|Publication number||US4108428 A|
|Application number||US 05/738,225|
|Publication date||Aug 22, 1978|
|Filing date||Apr 18, 1977|
|Priority date||Apr 18, 1977|
|Publication number||05738225, 738225, US 4108428 A, US 4108428A, US-A-4108428, US4108428 A, US4108428A|
|Inventors||Harold E. Winterbottom|
|Original Assignee||Winterbottom Harold E|
|Export Citation||BiBTeX, EndNote, RefMan|
|Patent Citations (9), Referenced by (24), Classifications (18)|
|External Links: USPTO, USPTO Assignment, Espacenet|
This invention relates generally to athletic equipment and specifically to boxing practice equipment.
It is known in the art of boxing that punching power of a boxer increases with improvement in the boxer's technique. It is also known that in teaching, the quicker the praise or correction follows an act by the student, the more the student will profit by the praise or correction.
A principal object of the present invention is to give student boxers a system for measuring improvement in technique by indicating in absolute terms, and instantly upon each punch, improvement or lack of improvement in their punching power.
A further object is to provide a system as described which gives the student instant feedback on his punching power in a variety of situations, from heavy bag to simulated live body targets, to improve the student's proficiency in many differing circumstances under which his technique must equip him to perform.
Further objects are to provide a system as described which is effective, safe and economical to use, which is simple and reliable in operation, which is attractive and interesting in appearance, and which is durable and abuse-resistant.
In brief summary given as cursive description only and not as limitation, the invention includes a punch-receiver having a meter for indicating punch power.
The above and other objects and advantages of this invention will become more readily apparent on examination of the following description including the drawings in which:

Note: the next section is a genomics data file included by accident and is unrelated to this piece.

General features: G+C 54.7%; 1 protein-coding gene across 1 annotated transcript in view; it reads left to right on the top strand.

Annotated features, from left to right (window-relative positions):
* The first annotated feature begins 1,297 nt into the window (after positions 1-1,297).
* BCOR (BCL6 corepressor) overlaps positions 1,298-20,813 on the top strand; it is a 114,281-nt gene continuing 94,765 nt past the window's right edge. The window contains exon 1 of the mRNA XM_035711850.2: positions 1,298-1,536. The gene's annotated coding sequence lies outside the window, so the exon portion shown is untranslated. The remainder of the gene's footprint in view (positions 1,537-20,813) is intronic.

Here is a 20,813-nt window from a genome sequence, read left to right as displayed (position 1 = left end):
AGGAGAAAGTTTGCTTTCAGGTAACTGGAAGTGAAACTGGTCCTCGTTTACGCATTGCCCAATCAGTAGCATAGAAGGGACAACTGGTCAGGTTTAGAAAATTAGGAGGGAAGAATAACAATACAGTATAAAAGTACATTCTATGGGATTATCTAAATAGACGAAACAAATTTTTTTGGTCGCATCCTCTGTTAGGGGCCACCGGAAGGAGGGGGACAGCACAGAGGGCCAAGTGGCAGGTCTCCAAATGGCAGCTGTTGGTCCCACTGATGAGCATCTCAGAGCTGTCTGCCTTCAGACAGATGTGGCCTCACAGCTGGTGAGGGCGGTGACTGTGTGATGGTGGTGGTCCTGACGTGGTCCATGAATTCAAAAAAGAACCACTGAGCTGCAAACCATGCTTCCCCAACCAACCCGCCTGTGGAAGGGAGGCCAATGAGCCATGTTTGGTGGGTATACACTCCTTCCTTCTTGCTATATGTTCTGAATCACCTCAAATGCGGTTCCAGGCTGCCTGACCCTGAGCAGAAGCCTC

FIG. 1 is a front elevational view of a first embodiment of the invention in use;
FIG. 2 is a side elevational view of the first embodiment;
FIG. 3 is a perspective view of a second embodiment;
FIG. 4 is a plan view of the second embodiment;
FIG. 5 is a perspective view of a third embodiment;
FIG. 6 is a front elevational view of a fourth embodiment;
FIG. 7 is a front elevational view of a fifth embodiment;
FIG. 8 is an elevational detail of a sixth embodiment; and
FIG. 9 is an elevational detail of a seventh embodiment.
FIG. 1 shows the invention 10 embodied in a pneumatic compartment or light spherical bag 16 of the inflated medicine ball type having around the equator a strap attached at intervals, forming handles 18, 20, and at an upper portion, preferably at the top central or north pole position a pneumatic pressure meter 22 connected with gas inflating the bag by a check valve 24 which forwards punch-induced pressure increase to the meter and permits holding a pressure reading until released. The check valve may be of the common ball-check type with the ball forced against a seat by a spring, the seat being on the side adjacent the bag, and a release plunger 26 operating through a hermetic seal permitting manual unseating of the ball to reset to zero the pneumatic pressure meter, when desired. Preferably the meter is calibrated in pounds per square inch, and the bag is of constant-volume or non-stretch design for greater accuracy of indication.